This is a story about amazing customer service being undermined by poor software, in the form of simplistic business rules and fragile systems. I am telling it because I made a promise to someone who features prominently in the story, and whose manager should be aware just how fantastic their staff are, and just how much their poorly designed computer systems and cost-cutting are letting their company down.
My friend Gojko Adzic has been running a series of BDD quizzes illustrating different ways to approach some interesting BDD situations. I noticed on Twitter that Seb Rose, another BDDer (Cucumberer?), had gently taken issue with one of Gokjo’s solutions so I thought I’d take a look at them both. Before reading on I recommend reading Gojko’s solution and Seb’s response for context.
Experienced delivery folks can have surprisingly good instincts for macro-level estimation, as long as we are careful to manage blind spots and cognitive biases. This can be an important tool in early project investment discussions, and can remove roadblocks where people are uncomfortable or unwilling to provide estimates.
The goal of software delivery is to minimise the lead time to business impact. Everything else is detail.
Well, I certainly didn’t expect that kind of interest in my last post. In the past I’ve tended to have a few hundred people reading my infrequent mumblings. In the last few days nearly 20,000 people have popped by according to my site statistics, leaving nearly 150 comments. Crikey!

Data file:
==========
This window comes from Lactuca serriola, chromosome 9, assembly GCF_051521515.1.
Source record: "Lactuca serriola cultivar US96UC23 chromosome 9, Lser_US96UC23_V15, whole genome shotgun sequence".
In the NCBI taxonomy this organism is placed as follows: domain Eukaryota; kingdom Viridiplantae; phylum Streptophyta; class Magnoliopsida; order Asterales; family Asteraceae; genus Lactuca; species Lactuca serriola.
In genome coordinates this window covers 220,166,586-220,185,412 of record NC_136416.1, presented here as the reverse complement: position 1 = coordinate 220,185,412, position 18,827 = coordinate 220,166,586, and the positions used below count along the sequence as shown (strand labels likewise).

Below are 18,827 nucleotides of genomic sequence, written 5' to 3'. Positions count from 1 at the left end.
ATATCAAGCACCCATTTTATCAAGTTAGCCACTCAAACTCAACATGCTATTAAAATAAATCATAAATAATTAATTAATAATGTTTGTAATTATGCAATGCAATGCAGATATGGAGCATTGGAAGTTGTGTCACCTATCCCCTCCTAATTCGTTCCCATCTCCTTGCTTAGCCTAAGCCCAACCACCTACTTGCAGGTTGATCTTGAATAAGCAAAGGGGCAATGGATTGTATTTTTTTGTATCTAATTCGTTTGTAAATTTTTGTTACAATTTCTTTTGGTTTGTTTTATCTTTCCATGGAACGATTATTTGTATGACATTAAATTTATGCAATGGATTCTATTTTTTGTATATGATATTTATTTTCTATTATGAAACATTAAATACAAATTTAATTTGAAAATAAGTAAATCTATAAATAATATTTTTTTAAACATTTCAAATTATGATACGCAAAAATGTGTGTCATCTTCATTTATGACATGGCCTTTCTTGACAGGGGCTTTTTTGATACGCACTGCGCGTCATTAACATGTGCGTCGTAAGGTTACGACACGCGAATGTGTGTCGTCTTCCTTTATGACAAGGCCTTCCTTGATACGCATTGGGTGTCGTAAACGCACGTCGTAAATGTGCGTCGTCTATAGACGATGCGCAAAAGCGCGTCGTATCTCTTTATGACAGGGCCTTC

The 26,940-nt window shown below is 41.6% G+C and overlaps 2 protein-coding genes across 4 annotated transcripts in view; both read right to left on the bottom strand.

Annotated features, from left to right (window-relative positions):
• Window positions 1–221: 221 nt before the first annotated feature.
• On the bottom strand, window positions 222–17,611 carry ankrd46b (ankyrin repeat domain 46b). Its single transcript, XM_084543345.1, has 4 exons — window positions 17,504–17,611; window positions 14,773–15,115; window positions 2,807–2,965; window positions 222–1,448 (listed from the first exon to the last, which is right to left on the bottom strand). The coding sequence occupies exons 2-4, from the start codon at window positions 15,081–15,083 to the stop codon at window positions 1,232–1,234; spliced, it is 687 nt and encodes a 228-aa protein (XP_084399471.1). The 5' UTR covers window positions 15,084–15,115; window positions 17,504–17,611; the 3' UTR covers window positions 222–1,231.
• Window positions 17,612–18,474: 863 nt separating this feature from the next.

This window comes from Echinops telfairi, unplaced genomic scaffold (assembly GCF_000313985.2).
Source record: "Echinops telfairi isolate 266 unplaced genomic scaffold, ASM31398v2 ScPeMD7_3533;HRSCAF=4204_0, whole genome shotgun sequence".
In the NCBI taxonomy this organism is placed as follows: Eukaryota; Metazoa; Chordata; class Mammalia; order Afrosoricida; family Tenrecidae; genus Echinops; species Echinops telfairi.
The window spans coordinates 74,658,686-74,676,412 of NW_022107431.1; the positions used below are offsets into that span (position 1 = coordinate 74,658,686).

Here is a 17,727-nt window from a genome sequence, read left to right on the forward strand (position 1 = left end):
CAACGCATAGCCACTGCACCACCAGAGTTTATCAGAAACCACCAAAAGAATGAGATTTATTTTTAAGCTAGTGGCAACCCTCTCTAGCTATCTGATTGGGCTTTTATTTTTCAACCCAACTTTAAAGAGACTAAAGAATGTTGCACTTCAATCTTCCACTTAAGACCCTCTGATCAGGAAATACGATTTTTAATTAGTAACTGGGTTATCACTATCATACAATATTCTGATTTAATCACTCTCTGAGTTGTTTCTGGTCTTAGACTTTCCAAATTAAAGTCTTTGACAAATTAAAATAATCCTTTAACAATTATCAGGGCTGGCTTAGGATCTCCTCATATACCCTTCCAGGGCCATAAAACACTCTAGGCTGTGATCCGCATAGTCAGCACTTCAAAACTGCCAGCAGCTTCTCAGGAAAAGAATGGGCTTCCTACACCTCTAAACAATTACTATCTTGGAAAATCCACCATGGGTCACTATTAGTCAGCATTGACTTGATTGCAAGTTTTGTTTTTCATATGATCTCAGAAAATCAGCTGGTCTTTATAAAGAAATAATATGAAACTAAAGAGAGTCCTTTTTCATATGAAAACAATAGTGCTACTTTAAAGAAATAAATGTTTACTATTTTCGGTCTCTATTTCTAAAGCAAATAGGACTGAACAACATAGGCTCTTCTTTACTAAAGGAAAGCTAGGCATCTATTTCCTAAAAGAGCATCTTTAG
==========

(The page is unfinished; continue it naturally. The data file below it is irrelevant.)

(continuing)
Software Craftsmanship risks putting the software at the centre rather than the benefit the software is supposed to deliver, mostly because we are romantics with big egos. Programming is about automating work like crunching data, processing and presenting information, or controlling and automating machines.
Last year I wrote about how we are doing planning all wrong, or rather, how we seem to focus on the wrong things when we do planning. We obsess about stories and story points and estimation, because that’s what we’ve been taught to do.
Business people want estimates. They want to know how much it’s going to cost them to get a solution, and they want to know how likely it is to come in on time and on budget. And of course quality is not negotiable.
There’s a one day domain-driven design event happening at SkillsMatter this Friday, 19 June in London. I’m not speaking this time so I get to sit back and enjoy some talented folks talking about really applying DDD rather than just theoretical stuff.
It’s finally happening - I’m writing a book! Well ok, the remarkable David Chelimsky is writing a book. It’s called Behaviour Driven Development with RSpec, Cucumber and Friends and myself and a few other folks are contributing in varying degrees.